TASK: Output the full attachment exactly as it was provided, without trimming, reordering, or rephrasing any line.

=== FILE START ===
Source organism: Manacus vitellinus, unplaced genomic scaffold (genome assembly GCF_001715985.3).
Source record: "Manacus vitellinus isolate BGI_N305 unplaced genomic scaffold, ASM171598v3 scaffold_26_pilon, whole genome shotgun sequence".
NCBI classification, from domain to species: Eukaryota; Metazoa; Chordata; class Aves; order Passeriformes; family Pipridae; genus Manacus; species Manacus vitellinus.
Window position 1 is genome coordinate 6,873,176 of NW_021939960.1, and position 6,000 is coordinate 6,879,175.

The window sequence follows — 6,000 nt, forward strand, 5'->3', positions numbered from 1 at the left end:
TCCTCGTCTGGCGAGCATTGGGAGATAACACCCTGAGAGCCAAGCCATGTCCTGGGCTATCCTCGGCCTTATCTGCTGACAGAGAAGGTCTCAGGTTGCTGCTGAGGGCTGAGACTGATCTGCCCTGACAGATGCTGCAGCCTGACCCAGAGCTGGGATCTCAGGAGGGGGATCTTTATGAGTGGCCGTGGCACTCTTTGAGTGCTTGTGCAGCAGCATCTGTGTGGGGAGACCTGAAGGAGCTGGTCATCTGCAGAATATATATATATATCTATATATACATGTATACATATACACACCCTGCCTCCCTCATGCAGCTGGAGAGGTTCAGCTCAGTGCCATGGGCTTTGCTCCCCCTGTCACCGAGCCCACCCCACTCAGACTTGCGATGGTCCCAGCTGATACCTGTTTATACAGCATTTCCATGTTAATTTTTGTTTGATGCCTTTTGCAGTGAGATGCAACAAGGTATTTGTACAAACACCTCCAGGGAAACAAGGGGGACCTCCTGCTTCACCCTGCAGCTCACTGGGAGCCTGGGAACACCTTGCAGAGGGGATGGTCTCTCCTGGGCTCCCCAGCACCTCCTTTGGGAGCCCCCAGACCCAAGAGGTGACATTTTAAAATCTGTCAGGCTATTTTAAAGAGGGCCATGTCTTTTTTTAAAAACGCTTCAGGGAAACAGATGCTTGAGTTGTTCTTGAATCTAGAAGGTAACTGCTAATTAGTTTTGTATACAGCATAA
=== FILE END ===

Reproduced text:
Source organism: Manacus vitellinus, unplaced genomic scaffold (genome assembly GCF_001715985.3).
Source record: "Manacus vitellinus isolate BGI_N305 unplaced genomic scaffold, ASM171598v3 scaffold_26_pilon, whole genome shotgun sequence".
NCBI classification, from domain to species: Eukaryota; Metazoa; Chordata; class Aves; order Passeriformes; family Pipridae; genus Manacus; species Manacus vitellinus.
Window position 1 is genome coordinate 6,873,176 of NW_021939960.1, and position 6,000 is coordinate 6,879,175.

The window sequence follows — 6,000 nt, forward strand, 5'->3', positions numbered from 1 at the left end:
TCCTCGTCTGGCGAGCATTGGGAGATAACACCCTGAGAGCCAAGCCATGTCCTGGGCTATCCTCGGCCTTATCTGCTGACAGAGAAGGTCTCAGGTTGCTGCTGAGGGCTGAGACTGATCTGCCCTGACAGATGCTGCAGCCTGACCCAGAGCTGGGATCTCAGGAGGGGGATCTTTATGAGTGGCCGTGGCACTCTTTGAGTGCTTGTGCAGCAGCATCTGTGTGGGGAGACCTGAAGGAGCTGGTCATCTGCAGAATATATATATATATCTATATATACATGTATACATATACACACCCTGCCTCCCTCATGCAGCTGGAGAGGTTCAGCTCAGTGCCATGGGCTTTGCTCCCCCTGTCACCGAGCCCACCCCACTCAGACTTGCGATGGTCCCAGCTGATACCTGTTTATACAGCATTTCCATGTTAATTTTTGTTTGATGCCTTTTGCAGTGAGATGCAACAAGGTATTTGTACAAACACCTCCAGGGAAACAAGGGGGACCTCCTGCTTCACCCTGCAGCTCACTGGGAGCCTGGGAACACCTTGCAGAGGGGATGGTCTCTCCTGGGCTCCCCAGCACCTCCTTTGGGAGCCCCCAGACCCAAGAGGTGACATTTTAAAATCTGTCAGGCTATTTTAAAGAGGGCCATGTCTTTTTTTAAAAACGCTTCAGGGAAACAGATGCTTGAGTTGTTCTTGAATCTAGAAGGTAACTGCTAATTAGTTTTGTATACAGCATAA